Katz, Marshall & Banks senior counsel Carolyn Wheeler was quoted in a Bloomberg Law article, “Lawmakers Want to Make Bias at Work Easier to Prove.”
A bipartisan group of congressional representatives is working to pass the “Protecting Older Workers Against Discrimination Act,” which would lower the standard that victims of age discrimination at work need to clear to prove their case. As it currently stands, courts have applied the stringent “but-for” standard to a number of employment discrimination laws, including the Age Discrimination in Employment Act and Americans with Disabilities Act. This new legislation refers to older workers in its title but would allow plaintiffs to use the “motivating factor” standard to prove age, disability, and retaliation claims. That standard requires a plaintiff to prove only that the prohibited basis was a causal factor in the discriminatory action.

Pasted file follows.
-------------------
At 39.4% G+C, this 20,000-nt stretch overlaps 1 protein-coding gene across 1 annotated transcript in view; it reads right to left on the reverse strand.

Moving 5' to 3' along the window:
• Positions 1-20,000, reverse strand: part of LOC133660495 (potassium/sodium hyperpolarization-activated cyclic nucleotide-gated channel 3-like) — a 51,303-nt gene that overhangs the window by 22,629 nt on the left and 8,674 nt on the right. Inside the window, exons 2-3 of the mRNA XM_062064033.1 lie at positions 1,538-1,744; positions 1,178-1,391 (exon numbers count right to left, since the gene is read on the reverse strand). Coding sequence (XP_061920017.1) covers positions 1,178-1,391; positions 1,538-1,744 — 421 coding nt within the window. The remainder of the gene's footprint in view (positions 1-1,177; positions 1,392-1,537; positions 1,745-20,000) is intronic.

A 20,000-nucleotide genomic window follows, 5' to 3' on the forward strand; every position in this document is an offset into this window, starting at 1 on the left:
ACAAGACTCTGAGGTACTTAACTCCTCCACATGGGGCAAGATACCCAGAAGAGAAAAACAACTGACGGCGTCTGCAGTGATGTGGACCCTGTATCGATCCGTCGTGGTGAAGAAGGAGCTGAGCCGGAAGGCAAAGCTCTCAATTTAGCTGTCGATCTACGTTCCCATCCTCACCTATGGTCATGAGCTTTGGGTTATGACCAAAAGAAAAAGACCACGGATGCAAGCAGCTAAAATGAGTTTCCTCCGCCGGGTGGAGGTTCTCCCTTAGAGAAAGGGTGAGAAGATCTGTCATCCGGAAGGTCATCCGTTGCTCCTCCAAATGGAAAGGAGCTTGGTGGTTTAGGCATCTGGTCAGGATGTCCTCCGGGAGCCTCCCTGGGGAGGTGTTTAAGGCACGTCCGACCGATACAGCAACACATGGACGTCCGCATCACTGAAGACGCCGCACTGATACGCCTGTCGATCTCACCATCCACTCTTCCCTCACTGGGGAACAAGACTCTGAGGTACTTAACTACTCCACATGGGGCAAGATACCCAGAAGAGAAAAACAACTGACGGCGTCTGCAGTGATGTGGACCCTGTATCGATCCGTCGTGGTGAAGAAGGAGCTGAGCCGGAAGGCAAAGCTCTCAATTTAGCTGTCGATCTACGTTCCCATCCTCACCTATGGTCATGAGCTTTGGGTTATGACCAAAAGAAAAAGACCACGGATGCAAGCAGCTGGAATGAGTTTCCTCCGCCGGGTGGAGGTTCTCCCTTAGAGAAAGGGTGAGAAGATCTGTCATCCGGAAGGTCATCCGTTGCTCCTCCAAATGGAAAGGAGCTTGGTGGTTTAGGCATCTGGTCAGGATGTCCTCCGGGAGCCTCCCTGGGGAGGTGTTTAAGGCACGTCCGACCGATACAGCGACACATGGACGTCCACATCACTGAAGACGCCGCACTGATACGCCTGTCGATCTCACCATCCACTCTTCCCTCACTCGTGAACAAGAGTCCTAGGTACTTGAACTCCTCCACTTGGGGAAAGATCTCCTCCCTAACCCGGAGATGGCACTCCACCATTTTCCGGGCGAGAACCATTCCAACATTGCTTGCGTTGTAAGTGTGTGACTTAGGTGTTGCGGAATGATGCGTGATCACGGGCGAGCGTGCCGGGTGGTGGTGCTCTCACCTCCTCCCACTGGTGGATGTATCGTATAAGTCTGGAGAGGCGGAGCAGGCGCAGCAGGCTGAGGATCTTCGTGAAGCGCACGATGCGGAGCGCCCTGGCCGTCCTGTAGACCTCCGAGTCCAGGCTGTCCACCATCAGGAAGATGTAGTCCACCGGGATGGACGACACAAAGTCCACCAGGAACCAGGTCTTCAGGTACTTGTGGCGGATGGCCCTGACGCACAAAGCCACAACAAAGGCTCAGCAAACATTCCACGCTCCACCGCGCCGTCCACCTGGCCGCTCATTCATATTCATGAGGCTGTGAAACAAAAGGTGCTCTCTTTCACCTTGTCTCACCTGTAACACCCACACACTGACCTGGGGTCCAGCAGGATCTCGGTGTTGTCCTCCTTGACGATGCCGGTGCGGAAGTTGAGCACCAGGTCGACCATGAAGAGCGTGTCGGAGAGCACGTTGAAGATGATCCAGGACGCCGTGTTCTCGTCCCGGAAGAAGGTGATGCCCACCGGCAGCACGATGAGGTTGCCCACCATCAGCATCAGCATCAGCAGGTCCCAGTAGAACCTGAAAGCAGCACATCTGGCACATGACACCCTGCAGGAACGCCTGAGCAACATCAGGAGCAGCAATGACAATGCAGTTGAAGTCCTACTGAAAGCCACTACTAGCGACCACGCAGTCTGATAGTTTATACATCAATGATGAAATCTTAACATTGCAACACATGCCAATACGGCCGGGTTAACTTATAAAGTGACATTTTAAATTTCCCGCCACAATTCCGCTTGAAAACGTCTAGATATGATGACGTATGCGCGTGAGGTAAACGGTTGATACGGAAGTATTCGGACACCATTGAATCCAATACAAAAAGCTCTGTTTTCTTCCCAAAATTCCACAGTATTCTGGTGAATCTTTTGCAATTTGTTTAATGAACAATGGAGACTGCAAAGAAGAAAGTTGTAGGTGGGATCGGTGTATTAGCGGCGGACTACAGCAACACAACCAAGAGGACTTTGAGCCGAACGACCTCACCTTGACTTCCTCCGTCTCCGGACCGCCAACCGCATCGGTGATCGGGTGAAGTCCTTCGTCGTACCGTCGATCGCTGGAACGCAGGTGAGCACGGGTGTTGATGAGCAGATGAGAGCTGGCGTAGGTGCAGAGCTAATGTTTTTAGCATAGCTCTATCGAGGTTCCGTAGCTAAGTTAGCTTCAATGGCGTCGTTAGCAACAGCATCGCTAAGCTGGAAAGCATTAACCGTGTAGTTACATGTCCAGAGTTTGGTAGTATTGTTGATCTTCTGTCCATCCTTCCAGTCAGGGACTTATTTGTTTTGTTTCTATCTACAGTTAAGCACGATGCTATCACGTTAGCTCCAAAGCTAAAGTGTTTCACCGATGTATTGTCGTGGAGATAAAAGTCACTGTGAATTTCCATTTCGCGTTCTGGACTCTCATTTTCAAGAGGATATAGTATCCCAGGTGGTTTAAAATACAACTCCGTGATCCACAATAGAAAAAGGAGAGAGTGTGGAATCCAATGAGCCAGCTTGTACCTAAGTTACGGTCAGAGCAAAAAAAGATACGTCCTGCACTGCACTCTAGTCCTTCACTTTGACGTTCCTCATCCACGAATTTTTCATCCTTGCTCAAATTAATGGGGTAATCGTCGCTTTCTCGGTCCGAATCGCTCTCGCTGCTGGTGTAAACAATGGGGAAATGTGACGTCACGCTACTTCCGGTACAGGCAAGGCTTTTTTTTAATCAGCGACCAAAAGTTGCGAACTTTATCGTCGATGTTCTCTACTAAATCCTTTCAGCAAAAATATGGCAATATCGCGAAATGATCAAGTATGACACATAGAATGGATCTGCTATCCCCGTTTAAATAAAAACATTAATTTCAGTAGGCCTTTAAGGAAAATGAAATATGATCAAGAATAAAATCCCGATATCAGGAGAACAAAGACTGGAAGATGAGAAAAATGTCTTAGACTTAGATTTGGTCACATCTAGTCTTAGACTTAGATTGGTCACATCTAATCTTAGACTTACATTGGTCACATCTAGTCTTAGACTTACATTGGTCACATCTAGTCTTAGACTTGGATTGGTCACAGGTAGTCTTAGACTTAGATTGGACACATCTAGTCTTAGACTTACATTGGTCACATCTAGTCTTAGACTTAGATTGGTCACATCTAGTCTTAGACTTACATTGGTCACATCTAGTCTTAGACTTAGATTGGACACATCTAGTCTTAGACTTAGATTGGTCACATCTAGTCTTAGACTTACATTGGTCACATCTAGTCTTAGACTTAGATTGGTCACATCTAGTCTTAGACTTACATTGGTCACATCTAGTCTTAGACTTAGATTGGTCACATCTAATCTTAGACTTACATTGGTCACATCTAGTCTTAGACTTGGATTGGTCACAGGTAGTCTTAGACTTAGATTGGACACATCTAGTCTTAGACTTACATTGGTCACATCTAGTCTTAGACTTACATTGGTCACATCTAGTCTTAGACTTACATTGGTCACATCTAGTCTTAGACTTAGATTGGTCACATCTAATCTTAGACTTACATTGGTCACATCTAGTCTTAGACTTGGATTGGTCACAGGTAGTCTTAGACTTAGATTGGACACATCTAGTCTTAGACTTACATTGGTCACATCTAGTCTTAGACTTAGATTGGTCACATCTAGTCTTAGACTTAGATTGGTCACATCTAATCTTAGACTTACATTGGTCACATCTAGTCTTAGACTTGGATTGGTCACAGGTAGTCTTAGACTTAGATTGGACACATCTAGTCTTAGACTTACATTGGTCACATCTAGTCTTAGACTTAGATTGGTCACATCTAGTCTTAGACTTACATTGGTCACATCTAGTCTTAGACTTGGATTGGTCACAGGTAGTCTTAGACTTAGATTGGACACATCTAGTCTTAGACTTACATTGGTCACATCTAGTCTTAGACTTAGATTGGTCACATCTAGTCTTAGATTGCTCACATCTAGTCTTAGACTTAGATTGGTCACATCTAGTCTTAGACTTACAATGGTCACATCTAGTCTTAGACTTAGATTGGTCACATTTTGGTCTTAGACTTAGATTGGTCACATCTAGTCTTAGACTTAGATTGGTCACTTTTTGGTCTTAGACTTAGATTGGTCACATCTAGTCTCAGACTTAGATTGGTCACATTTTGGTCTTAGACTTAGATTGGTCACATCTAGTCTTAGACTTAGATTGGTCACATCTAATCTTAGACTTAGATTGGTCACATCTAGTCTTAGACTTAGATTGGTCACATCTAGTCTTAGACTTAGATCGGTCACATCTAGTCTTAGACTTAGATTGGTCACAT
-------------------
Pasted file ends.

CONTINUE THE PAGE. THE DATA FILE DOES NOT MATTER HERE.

Commenting on a 2012 Supreme Court ruling that applied the but-for framework to Title VII retaliation claims, Ms. Wheeler noted that “the higher standard may push employees to pursue settlement at earlier stages in litigation.”
Whether the bill will pass or not is uncertain. While the current Congress tends to lean in favor of protecting businesses versus protecting workers’ rights, Ms. Wheeler still sees a path to passage – the “effort to have uniformity in all the discrimination statutes is something that should appeal to a lot of constituencies.”
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